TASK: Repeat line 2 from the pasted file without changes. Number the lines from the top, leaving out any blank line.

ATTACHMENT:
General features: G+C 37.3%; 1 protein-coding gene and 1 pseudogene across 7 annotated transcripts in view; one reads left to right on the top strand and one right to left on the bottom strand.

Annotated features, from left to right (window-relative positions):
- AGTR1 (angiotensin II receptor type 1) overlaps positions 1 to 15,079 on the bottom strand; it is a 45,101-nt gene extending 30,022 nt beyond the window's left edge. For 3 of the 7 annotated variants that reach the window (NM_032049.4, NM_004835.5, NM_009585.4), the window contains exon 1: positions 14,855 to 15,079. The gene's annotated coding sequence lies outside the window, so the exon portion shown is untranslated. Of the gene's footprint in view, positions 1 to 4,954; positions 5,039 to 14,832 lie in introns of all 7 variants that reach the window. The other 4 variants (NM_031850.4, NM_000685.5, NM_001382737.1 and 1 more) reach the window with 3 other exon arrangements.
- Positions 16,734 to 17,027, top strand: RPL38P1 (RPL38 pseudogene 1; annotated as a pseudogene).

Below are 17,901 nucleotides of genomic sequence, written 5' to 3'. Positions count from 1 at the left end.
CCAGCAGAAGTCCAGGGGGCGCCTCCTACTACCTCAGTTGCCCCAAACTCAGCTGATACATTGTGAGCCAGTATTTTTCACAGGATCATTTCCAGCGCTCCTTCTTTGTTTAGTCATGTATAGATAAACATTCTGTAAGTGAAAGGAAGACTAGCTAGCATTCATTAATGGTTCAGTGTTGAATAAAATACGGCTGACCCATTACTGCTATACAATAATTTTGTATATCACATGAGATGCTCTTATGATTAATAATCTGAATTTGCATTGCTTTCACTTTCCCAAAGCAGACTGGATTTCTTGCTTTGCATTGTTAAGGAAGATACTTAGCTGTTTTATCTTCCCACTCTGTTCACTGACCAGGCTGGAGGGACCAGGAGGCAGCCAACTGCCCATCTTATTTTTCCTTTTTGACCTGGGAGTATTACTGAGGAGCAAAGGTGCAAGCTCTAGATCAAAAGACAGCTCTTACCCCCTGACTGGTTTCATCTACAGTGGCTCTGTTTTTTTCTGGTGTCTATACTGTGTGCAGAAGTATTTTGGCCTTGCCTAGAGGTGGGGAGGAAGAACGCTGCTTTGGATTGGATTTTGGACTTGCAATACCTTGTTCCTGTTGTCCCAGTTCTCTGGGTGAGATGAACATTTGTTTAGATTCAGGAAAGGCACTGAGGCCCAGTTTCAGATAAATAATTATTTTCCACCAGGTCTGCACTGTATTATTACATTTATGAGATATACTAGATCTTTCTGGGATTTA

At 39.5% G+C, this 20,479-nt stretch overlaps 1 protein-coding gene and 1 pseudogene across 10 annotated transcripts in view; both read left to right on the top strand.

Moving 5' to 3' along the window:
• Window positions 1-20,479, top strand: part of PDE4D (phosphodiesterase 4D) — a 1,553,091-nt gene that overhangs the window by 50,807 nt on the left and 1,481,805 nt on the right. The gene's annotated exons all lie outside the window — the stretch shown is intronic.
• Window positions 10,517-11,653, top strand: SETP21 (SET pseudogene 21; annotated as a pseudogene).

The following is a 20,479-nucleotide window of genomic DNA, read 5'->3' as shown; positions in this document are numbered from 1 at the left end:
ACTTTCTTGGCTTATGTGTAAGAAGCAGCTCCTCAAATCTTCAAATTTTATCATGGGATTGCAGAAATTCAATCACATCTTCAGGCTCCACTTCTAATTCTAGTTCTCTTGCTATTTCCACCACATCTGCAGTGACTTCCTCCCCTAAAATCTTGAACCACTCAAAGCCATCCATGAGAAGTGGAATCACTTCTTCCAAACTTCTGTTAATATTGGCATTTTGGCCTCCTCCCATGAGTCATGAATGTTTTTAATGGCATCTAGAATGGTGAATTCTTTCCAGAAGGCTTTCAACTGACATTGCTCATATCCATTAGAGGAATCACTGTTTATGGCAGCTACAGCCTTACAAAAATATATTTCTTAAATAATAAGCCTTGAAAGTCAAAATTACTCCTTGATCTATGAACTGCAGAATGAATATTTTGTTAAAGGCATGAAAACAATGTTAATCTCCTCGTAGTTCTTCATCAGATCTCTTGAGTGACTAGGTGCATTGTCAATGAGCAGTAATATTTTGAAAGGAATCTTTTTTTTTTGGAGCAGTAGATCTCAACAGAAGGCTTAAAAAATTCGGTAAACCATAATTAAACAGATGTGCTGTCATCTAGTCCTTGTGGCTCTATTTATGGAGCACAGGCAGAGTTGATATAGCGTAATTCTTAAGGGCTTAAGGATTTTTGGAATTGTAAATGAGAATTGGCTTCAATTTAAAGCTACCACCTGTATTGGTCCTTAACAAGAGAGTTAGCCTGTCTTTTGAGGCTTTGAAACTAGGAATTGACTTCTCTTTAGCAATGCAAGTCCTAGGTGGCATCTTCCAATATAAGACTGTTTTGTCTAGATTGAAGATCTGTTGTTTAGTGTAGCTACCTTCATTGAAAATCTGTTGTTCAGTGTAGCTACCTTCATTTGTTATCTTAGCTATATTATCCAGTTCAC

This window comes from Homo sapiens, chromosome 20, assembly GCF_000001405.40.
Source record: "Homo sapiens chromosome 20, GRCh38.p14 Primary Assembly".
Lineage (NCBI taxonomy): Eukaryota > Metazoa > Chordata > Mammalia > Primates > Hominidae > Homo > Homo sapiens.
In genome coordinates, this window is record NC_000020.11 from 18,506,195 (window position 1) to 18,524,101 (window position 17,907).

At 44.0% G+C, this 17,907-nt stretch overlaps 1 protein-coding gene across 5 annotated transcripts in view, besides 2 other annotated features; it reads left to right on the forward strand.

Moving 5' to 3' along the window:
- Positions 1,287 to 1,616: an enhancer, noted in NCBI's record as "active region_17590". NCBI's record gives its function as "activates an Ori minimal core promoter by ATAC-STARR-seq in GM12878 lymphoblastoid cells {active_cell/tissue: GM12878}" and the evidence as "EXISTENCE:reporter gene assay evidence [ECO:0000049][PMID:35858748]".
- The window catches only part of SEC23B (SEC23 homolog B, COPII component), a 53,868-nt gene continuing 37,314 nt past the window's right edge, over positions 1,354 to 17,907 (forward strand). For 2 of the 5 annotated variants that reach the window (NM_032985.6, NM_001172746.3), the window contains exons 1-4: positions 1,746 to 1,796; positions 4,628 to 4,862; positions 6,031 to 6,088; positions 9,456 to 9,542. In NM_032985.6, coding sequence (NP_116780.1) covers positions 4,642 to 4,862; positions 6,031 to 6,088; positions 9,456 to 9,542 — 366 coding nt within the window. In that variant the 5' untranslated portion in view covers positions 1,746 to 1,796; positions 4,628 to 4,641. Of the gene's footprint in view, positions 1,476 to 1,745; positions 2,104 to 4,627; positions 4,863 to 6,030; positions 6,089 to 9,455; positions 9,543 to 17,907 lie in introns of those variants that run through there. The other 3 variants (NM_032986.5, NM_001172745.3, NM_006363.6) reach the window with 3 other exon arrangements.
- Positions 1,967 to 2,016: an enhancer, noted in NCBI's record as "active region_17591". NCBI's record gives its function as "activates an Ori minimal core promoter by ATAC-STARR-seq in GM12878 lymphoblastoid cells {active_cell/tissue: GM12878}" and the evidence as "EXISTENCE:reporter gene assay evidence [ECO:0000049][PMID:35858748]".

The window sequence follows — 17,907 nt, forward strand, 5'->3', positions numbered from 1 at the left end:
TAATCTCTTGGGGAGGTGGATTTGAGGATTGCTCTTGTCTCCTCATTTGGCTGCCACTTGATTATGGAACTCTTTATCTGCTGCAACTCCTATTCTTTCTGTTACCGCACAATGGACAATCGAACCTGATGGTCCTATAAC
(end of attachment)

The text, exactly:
Annotated features, from left to right (window-relative positions):